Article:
A second part of the village development, complete with children's amusement park, will open in October, and customers will be able to buy nearly 160 more brands, such as Nike and adidas, as well as other domestic and international sports wear and shoes.

By next June the village is expected to have brought in 1.3 billion yuan in revenue, Poma says. "The customer flow is 8,000 to 24,000 every week, with the average number reaching 10,000 to 20,000 at weekends. The top three popular brands are Prada, Burberry and Coach and the (most) bought goods are accessories."

When China Daily visited the Village recently, there were many couples and families enjoying the day out, strolling about or simply sitting and lapping up the open air. The Italy-themed setting proved to be a hit with photographers. Other visitors wandered into shops but most seemed to come out empty-handed. The 3,500-capacity car park has been almost full some Saturdays.

In many of the upmarket outlets, shop assistants garbed in somber formal attire conversed with customers - in most there were fewer than 30 at any time - explaining products and prices. Most shoppers then put the products back on shelves before leaving.

At the Prada outlet a staff member asked customers to wait in a line outside the entrance, but once inside it became clear that such an invitation was redundant because there were so few customers.

A bag said to be half-priced, at 7,500 yuan, was one of the cheapest leather bags in the shop. "There's a big discount on this," a salewoman said. "The full-priced one only went on sale at the beginning of this year. This really is a great bargain, because others only have 30 percent off."

In contrast to Prada, Burberry did not ask shoppers to line up, but the shop was packed. But customers there, too, were decidedly tight-fisted despite the discounts. Fitting rooms remained empty and no one was making a beeline to the cash register.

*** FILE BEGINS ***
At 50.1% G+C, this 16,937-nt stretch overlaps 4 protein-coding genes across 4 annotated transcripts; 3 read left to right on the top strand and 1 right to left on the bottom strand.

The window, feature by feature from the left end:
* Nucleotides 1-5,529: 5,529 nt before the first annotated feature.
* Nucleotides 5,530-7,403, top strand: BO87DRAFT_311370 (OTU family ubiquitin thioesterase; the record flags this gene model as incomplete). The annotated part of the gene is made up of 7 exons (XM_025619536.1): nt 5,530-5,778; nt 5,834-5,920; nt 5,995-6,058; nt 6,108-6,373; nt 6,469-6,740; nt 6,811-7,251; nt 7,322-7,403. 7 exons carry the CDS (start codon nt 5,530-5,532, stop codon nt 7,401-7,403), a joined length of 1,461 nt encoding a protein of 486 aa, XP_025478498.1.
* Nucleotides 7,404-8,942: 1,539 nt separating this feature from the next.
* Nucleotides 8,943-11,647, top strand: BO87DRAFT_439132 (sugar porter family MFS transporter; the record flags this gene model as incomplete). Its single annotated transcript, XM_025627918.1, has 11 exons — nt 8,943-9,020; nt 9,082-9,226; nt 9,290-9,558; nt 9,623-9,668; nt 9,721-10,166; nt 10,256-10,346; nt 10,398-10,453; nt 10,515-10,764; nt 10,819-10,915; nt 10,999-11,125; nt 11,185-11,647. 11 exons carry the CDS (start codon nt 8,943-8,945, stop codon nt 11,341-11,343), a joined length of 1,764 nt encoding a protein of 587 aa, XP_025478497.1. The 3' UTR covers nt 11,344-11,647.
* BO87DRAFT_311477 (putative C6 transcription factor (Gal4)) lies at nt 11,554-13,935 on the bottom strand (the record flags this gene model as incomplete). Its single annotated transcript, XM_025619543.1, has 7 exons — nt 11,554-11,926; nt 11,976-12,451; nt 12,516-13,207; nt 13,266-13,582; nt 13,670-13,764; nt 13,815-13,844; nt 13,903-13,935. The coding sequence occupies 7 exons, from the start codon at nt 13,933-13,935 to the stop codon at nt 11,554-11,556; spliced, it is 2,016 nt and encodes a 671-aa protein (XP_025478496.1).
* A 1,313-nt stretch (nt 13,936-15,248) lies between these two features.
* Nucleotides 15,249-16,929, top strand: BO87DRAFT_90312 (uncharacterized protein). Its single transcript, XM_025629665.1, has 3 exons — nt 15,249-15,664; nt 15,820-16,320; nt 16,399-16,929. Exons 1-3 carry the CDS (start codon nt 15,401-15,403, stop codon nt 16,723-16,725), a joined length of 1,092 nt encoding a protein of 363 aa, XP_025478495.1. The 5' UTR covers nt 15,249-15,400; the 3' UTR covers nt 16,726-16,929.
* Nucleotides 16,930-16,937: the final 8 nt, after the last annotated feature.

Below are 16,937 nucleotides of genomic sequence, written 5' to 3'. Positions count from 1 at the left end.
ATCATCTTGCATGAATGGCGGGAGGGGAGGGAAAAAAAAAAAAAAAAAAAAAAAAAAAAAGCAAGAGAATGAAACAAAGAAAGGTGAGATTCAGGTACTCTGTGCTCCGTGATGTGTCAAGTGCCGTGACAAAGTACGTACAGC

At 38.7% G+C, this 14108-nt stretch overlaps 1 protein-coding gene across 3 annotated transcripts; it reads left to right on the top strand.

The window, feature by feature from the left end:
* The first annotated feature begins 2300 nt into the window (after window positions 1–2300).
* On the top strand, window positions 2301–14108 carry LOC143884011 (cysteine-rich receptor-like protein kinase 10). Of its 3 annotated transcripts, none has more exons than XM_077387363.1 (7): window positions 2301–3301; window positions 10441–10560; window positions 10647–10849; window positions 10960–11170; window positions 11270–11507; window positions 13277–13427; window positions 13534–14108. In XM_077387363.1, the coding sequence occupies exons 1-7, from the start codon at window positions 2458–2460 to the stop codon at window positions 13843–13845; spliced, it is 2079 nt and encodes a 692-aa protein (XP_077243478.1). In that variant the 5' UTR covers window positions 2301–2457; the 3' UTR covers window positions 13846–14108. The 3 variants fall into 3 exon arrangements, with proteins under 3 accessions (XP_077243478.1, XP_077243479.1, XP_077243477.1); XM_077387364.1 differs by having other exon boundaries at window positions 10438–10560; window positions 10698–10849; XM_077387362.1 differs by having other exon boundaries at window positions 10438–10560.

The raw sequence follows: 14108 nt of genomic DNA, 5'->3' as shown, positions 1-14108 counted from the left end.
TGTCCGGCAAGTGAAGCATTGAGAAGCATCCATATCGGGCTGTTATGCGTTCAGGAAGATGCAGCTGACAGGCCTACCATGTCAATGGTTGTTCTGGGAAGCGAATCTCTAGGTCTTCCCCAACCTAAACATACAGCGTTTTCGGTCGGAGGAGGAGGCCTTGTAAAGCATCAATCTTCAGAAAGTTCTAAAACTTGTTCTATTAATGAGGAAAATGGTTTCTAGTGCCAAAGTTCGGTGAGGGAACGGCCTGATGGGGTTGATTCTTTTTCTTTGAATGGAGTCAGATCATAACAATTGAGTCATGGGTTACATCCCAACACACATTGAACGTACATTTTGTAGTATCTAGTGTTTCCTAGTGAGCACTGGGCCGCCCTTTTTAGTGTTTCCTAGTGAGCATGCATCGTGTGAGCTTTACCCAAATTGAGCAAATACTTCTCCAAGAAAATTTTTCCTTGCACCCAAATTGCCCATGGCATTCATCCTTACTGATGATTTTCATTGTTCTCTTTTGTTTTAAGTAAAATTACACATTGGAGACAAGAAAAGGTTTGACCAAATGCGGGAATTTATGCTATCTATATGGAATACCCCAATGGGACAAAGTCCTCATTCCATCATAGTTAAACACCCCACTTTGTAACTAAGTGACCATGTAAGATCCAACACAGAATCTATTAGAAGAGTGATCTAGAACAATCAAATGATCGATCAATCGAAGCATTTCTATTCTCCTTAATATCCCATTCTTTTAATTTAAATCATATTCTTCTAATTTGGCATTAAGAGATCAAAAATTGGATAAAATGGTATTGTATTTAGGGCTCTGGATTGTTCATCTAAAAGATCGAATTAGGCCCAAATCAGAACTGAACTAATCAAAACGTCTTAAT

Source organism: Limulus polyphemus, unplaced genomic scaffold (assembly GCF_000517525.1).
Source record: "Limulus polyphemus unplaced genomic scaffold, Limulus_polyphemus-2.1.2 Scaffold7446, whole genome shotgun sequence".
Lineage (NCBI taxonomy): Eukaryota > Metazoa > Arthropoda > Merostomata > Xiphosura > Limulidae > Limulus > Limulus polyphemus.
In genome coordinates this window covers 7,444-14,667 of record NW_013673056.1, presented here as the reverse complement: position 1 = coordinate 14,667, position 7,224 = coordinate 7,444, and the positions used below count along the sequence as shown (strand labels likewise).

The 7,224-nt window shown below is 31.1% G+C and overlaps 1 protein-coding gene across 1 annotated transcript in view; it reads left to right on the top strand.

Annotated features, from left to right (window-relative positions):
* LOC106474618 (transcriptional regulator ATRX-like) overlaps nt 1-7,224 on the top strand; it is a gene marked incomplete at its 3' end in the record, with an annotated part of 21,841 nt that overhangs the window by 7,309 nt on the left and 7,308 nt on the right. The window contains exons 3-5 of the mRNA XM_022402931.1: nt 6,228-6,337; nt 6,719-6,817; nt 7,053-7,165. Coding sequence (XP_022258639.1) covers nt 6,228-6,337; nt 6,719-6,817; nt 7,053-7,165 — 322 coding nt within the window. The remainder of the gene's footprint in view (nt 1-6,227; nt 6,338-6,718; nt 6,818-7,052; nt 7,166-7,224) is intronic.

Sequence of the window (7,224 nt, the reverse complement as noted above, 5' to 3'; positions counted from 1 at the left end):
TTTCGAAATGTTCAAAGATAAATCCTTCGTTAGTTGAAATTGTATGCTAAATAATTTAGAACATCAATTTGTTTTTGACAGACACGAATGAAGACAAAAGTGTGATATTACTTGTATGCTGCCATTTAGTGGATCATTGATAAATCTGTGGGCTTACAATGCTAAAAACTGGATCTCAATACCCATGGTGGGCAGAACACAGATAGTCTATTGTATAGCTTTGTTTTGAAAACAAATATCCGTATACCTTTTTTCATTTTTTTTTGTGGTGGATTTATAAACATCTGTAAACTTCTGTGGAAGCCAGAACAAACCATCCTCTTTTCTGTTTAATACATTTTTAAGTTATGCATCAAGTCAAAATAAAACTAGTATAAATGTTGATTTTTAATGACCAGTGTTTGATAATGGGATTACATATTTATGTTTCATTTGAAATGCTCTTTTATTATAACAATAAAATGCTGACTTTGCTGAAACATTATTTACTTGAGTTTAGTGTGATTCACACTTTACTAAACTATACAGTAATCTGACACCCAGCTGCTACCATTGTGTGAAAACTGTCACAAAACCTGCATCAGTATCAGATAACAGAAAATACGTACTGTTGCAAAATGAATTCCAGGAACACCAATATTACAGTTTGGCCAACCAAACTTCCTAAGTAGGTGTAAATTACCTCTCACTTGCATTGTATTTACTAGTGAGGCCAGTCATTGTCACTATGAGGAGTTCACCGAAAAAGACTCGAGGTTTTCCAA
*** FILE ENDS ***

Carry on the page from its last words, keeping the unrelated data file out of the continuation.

"I have checked the prices and bags in top-brand shops here," says a young woman surnamed Yuan. "Though they are cheaper than those in full-price stores in Beijing, I am really struggling to buy one Most of the prices are about the same as in full-price shops overseas. So I would rather buy a bag while I am travelling abroad."

Others were not so skeptical.

"We have come all this way," says a middle-aged customer. "I drove almost two hours from Beijing to get here. My wife and I think we should at least buy an affordable shirt."

Whether outlet store centers really do offer luxury goods at reasonable prices or not, they are flourishing in China. In Beijing there are at least five, one of them being Beijing Scitech Premium Outlet Mall. With its colonial style architecture, the mall has 200 brands and it forecasts revenue of 1.2 billion yuan this year. It plans to open seven to eight branches nationwide over the next five years.

The two investors in Florentia Village, Italian RDM and US Waitex, also plan to open more outlet centers in China. The chairman of Waitex, Li Xuehai, says five outlets will be built nationwide over the next five years. Two of them, in Shanghai and in Chongqing, will open next year.

DTZ, a leading global real estate adviser said China's outlets industry will boom in the next five years. Its retail service China director, Zhang Jiapeng says, "China's outlet industry is growing 30 percent every year. Some capital cities such as Hangzhou already have outlets as well. So we are optimistic about the industry."

Wan Wenying, vice-president of China General Chamber of Commerce, and the woman said to have introduced the outlets format to China, said in a speech in Shanghai last month that there are about 500 outlet centers worldwide, almost half in the US and about 100 in Europe.

"This business will develop quickly together with the booming middle class. But we need government support in customs and legal matters. Only then can we set up authentic outlets in China."